You attended the 2007 World Science Fiction Convention in Yokohama. Can you tell us a little about that, from a publishing perspective?

The entire affair was strictly a public relations gig. We released the Speculative Japan SF anthology there at a special introductory price, but basically our goal was to meet a lot of people in the industry and do what we could to make people aware of the fact that we exist. Sure, we lost money on it, but who knows what word-of-mouth advertising might bring us in the future?

I also got to see lots of old and new friends like Shibano Takumi, Komatsu Sakyō, Hori Akira, Asakura Hisashi, Charles Stross, Ellen Datlow, Inoue Masahiko, and Chris Bolton, just to drop a few names. Not to mention all the Japanese publishers in the field, like Hayakawa and Tokyo Sōgensha. The foreign participation was unfortunately pretty low, but knowing people is a crucial part of succeeding in the publishing business. Pretty much like the translation business, actually, now that I think about it.

Do you attend, or have plans to attend, other major book fairs like Frankfurt, London, or the ABA?

No plans. As I mentioned above, we can’t provide full distribution to the market. We do send copies to agents who may be able to sell rights to have them translated into other languages, but outside of sending out lots of review copies and letters, that’s about all right now. Once we achieve a bit of a name in the fields we handle it may be worth the investment in the future, but it will just have to wait.

How do you select translators, and what qualities are you looking for?

Our translation test is online, with instructions. It is impossible to judge how good a candidate may be from a translation test, but it is usually possible to identify people who are outstandingly bad. Once we decide a person may be qualified, the best thing to do is let them try their hand at a short story, because it is short enough to assign to someone else later if it turns out to be done badly. Yes, this has happened, and when it does happen any translation we have received is discarded, and is not provided to whomever tries translating that work next.

We normally request partial deliveries of works in progress, both to make sure that translators stay on schedule (which is usually ample), and to provide feedback on potential problems before they become fatal. This approach has worked very well for us. We have also provided feedback on particular problems people have, working with them to improve their output (at least, that’s what we think…they may well have a different opinion). This has also worked very well, with several people showing a marked improvement from literal translation to literary translation.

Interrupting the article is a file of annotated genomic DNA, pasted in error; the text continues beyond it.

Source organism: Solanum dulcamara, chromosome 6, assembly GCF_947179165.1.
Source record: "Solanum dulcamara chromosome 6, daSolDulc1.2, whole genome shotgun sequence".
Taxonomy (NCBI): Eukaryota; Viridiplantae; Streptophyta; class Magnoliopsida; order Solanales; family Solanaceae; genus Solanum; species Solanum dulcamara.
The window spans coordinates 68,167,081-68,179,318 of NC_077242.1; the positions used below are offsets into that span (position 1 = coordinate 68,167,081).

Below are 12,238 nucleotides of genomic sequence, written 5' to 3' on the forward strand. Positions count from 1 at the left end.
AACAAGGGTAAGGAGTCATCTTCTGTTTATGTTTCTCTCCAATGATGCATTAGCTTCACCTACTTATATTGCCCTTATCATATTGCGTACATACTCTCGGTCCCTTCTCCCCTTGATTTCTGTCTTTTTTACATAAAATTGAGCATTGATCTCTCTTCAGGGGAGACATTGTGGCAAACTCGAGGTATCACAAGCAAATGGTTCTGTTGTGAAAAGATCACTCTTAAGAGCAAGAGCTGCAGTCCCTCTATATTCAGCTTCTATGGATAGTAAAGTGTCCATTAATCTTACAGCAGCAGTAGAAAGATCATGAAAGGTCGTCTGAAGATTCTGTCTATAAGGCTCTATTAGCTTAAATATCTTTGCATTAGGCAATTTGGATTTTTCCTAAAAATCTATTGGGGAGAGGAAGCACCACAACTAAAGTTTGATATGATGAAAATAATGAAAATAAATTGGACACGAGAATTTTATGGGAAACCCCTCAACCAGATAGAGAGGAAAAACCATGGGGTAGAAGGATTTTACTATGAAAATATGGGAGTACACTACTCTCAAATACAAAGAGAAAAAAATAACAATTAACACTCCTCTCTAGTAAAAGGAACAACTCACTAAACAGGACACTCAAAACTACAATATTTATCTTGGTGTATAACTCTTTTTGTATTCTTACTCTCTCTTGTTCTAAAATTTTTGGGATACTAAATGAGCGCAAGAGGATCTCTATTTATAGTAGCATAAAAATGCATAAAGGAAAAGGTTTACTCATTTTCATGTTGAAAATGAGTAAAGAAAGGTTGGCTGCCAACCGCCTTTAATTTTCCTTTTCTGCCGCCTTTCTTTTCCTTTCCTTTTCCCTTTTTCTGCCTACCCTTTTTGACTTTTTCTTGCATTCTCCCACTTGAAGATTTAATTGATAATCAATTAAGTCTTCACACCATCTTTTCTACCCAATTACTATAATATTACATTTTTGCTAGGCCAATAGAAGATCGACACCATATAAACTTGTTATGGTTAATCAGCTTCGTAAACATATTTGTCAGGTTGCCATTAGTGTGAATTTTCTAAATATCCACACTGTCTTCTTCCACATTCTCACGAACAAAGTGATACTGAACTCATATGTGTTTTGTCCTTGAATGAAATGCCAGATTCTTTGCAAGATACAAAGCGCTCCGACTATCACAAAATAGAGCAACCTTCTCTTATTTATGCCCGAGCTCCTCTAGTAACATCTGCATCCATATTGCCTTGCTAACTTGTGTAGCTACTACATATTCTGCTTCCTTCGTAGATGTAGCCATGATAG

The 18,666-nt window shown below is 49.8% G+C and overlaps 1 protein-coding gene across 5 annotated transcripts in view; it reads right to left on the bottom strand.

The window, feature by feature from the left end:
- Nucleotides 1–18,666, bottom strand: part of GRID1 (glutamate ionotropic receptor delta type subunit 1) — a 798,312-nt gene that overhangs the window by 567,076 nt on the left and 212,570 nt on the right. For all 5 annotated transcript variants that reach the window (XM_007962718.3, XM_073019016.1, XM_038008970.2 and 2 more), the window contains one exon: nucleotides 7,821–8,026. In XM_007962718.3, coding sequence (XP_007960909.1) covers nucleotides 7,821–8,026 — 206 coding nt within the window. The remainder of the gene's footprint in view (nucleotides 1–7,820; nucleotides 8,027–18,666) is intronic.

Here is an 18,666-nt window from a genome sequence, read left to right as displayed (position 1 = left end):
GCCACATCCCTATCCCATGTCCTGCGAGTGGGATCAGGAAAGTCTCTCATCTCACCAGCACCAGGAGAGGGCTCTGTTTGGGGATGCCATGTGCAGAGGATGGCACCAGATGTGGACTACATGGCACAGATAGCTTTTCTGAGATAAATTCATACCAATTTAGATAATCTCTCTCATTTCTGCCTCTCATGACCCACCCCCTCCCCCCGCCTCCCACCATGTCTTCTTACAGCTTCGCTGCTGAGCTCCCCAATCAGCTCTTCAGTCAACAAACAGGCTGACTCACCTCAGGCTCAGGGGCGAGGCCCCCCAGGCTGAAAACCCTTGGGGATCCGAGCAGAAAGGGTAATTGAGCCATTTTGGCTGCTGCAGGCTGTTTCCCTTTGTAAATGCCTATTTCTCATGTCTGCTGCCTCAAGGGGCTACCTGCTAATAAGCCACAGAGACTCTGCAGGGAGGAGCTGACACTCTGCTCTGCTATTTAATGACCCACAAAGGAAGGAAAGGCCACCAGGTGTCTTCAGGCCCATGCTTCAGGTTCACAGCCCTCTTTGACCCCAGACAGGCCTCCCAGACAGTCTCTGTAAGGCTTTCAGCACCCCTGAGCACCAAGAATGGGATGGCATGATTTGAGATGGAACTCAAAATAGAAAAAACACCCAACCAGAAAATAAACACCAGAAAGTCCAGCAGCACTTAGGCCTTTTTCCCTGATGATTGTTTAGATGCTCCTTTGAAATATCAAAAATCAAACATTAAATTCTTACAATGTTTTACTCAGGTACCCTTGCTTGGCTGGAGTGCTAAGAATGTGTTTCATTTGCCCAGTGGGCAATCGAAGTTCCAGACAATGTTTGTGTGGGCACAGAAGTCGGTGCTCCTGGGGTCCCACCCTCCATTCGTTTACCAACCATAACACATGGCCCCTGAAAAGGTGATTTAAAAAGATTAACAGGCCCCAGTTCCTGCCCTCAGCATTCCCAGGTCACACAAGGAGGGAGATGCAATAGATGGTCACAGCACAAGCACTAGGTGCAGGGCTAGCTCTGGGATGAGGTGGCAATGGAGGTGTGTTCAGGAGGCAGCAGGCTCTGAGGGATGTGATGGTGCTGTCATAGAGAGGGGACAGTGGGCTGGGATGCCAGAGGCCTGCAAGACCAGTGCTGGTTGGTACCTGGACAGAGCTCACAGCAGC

Qualities? Impossible to define, but basically to be capable of presenting the original Japanese in the tone of the original, in smooth and enjoyable English, and with enough of the original atmosphere left to make it clear the book isn’t set in Peoria, while at the same time eliminating the need for footnotes or other mood-breakers.

You say on your website that you don’t mind whether translators use American or British English. Do you have a policy of using, say, just American English and edit accordingly, or do you publish in whatever English the translator used? What about in anthologies?

Our anthologies mix stories done in both. I grew up with American-style English, and Ryal with mainly British-style, but we accept the fact that both are perfectly correct. Normally we leave it up to the translator, but for our first Edogawa Rampo book, for example, we specifically wanted to move it closer to British English because it just sounded so much better for the setting.

How do you oversee the translation process, and who edits the translations and to what extent?

We receive translations in pieces, normally quarters, and try to provide feedback before the translator can get far into the next piece. For a translator we haven’t worked with before we do a total translation check, marking corrections and suggestions using Word revision tracking, and also providing general suggestions as to style, changing passive to active, combining multiple one-liners into paragraphs, how to handle special Japanese words or things, etc. The translator has responsibility for doing an accurate correction, and may (and sometimes does) overrule our comments. So far we haven’t run into a situation where one party couldn’t accept the other’s suggestion or find middle ground. A translation in progress might undergo half a dozen versions before it is ready for final copy editing, and there are usually two or three edits, again all made with revision tracking on and input from the translator. Sometimes the author also has input, but usually they are content to leave it in our hands.

How do you ask your translators to deal with tricky translation issues, such as untranslatable words or cultural concepts? Do you favor using footnotes and introductory essays, and such like, or do you prefer the text to stand on its own?